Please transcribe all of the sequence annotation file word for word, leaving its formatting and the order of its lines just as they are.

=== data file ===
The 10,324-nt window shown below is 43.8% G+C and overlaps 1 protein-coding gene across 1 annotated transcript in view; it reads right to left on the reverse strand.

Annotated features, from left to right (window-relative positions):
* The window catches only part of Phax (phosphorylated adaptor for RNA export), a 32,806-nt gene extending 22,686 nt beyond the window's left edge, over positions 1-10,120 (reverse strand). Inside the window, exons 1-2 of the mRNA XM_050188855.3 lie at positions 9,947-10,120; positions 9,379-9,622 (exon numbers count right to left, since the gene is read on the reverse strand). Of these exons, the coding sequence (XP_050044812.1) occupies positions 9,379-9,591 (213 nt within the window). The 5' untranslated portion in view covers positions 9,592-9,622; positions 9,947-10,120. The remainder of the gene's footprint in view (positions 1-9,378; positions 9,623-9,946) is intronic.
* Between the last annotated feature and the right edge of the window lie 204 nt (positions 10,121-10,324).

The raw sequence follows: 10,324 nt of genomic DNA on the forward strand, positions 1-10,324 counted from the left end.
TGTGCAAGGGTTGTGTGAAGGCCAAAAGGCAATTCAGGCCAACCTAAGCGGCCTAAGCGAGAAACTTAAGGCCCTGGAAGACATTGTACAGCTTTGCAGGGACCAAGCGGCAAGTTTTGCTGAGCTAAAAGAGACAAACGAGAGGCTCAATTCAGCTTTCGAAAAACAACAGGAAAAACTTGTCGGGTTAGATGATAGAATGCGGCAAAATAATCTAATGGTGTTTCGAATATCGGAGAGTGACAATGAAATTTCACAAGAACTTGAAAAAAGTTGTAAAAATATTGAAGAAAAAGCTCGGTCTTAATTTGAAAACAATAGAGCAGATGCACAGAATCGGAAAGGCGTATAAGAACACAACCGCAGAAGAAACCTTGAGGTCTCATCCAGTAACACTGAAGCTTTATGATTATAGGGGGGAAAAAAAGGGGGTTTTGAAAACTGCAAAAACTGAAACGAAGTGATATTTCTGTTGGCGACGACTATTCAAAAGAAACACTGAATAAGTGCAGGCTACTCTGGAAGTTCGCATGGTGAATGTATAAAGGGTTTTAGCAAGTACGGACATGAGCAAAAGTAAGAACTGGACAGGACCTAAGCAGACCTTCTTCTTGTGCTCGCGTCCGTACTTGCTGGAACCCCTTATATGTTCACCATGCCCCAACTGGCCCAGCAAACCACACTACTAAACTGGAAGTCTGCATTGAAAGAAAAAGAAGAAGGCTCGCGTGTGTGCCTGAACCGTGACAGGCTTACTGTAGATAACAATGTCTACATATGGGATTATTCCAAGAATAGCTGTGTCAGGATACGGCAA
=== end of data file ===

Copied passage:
The 10,324-nt window shown below is 43.8% G+C and overlaps 1 protein-coding gene across 1 annotated transcript in view; it reads right to left on the reverse strand.

Annotated features, from left to right (window-relative positions):
* The window catches only part of Phax (phosphorylated adaptor for RNA export), a 32,806-nt gene extending 22,686 nt beyond the window's left edge, over positions 1-10,120 (reverse strand). Inside the window, exons 1-2 of the mRNA XM_050188855.3 lie at positions 9,947-10,120; positions 9,379-9,622 (exon numbers count right to left, since the gene is read on the reverse strand). Of these exons, the coding sequence (XP_050044812.1) occupies positions 9,379-9,591 (213 nt within the window). The 5' untranslated portion in view covers positions 9,592-9,622; positions 9,947-10,120. The remainder of the gene's footprint in view (positions 1-9,378; positions 9,623-9,946) is intronic.
* Between the last annotated feature and the right edge of the window lie 204 nt (positions 10,121-10,324).

The raw sequence follows: 10,324 nt of genomic DNA on the forward strand, positions 1-10,324 counted from the left end.
TGTGCAAGGGTTGTGTGAAGGCCAAAAGGCAATTCAGGCCAACCTAAGCGGCCTAAGCGAGAAACTTAAGGCCCTGGAAGACATTGTACAGCTTTGCAGGGACCAAGCGGCAAGTTTTGCTGAGCTAAAAGAGACAAACGAGAGGCTCAATTCAGCTTTCGAAAAACAACAGGAAAAACTTGTCGGGTTAGATGATAGAATGCGGCAAAATAATCTAATGGTGTTTCGAATATCGGAGAGTGACAATGAAATTTCACAAGAACTTGAAAAAAGTTGTAAAAATATTGAAGAAAAAGCTCGGTCTTAATTTGAAAACAATAGAGCAGATGCACAGAATCGGAAAGGCGTATAAGAACACAACCGCAGAAGAAACCTTGAGGTCTCATCCAGTAACACTGAAGCTTTATGATTATAGGGGGGAAAAAAAGGGGGTTTTGAAAACTGCAAAAACTGAAACGAAGTGATATTTCTGTTGGCGACGACTATTCAAAAGAAACACTGAATAAGTGCAGGCTACTCTGGAAGTTCGCATGGTGAATGTATAAAGGGTTTTAGCAAGTACGGACATGAGCAAAAGTAAGAACTGGACAGGACCTAAGCAGACCTTCTTCTTGTGCTCGCGTCCGTACTTGCTGGAACCCCTTATATGTTCACCATGCCCCAACTGGCCCAGCAAACCACACTACTAAACTGGAAGTCTGCATTGAAAGAAAAAGAAGAAGGCTCGCGTGTGTGCCTGAACCGTGACAGGCTTACTGTAGATAACAATGTCTACATATGGGATTATTCCAAGAATAGCTGTGTCAGGATACGGCAA